The burgeoning of satellite constellations in Low Earth Orbit has resulted in the necessity to instigate not only a frequency and orbital assignment system such as what exists already at the ITU, but now to create and operate a global Space Traffic Management (STM) System. 

Much has been made in the media about “space debris” and filling up our universe with unnecessary clutter, much the same way that we are destroying the planet’s oceans. 

Whereas it is true that thanks to the miniaturisation of components which have led to a true democratisation of space and a flourishing of satellite constellations, future 3D factories, Research labs, Habitats, etc in space, it is not so much that we should not use space as described above and below, but that we have to plan and manage this valuable resource and keep it clean.

d-orbit

Thus, increasingly people are realising that Space Situational Awareness (SSA), is mandatory if we are to continue to be able to access space and the universe as a valuable resource. We need the ability to detect and track man-made and natural threats, predict and assess the risks involved, and provide services enabling the implementation of appropriate mitigation measures aimed at protecting space and ground assets.

I have recently proposed the creation of SMAARTSpace Management Association of Assets, Resources and Traffic – based very much on the GSMA model and complementing the ITU’s work to address these issues.

The Clean Space initiative agreement recently signed between Luxembourg and NorthStar, where I am the Vice-Chair, should also inspire stakeholders in the space industry today to do all that they can to keep our universe and its resources optimally available for millennia to come.  See https://www.prnewswire.com/news-releases/luxembourg-and-northstar-to-create-centre-of-excellence-for-clean-space-300977744.html

Going the next step to actually combatting climate change and preserving our mankind and the universe through space tech.

So, where as space tech is playing a crucial role in detecting, predicting, monitoring, and assessing the state of our planet and our universe, the next question which begs to be asked, is “How can space tech actually help us combat climate change and preserve mankind and the universe”?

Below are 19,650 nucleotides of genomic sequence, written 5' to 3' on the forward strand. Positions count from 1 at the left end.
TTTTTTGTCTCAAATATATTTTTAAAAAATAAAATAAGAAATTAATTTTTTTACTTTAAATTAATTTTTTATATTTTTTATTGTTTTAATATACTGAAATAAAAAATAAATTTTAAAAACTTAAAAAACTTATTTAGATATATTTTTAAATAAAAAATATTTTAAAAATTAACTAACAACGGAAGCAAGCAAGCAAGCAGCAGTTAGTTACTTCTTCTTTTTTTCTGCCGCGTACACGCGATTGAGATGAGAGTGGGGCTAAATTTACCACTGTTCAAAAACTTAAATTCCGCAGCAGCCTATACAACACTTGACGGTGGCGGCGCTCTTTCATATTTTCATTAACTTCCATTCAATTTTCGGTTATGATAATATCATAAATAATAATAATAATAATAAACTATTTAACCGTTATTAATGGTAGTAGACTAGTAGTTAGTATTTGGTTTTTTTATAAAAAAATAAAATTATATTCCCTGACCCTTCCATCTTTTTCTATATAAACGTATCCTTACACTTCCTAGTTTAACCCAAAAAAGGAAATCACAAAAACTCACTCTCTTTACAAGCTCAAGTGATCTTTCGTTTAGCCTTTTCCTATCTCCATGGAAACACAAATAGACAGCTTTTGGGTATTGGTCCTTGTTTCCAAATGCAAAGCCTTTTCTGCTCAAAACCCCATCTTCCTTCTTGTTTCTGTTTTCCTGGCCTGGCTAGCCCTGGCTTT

Certainly, all of the information we are gathering via the various sorts of airborne (drones, stratospheric buses, balloons, etc.) and space vehicles is helping us identify and hopefully stop the perpetrators of this man-made disaster.  It is also helping us notify in time those areas where there is no hope of mitigation and develop sustainable alternatives.  A satellite system such as Kacific, http://www.kacific.com is helping Pacific islands with this critical information.  Also, such applications as precision agriculture are helping us best use the available resources and there are other applications such as finding deep water in the desert which will open up new resources for us.

But there are also totally new applications which are being developed on a very large scale that will hopefully help us not only monitor, analyse and predict, but which will actually also help us find a solution to our environmental challenges.  As can be seen above, ever since Sputnik was launched by the Russians in 1967, the exploration of space has helped mankind develop new solutions to be used on earth.  It has also always, always been my premise and is the premise of many people that if man is the one behind this catastrophe, man should be able to provide a solution.

In addition, many of the space tech entrepreneurs and explorers  today believe that by conducting the exploration of deep space, it will help us solve and perhaps even preserve our planet. 

Certainly, the International Space Station (ISS) has provided a platform for this type of research and this is also why I am so excited to be helping “Astronautin”, a project coming out of Germany but which hopes to impact the whole world by sending an all-female crew to the ISS to conduct research and applications with a gender lens.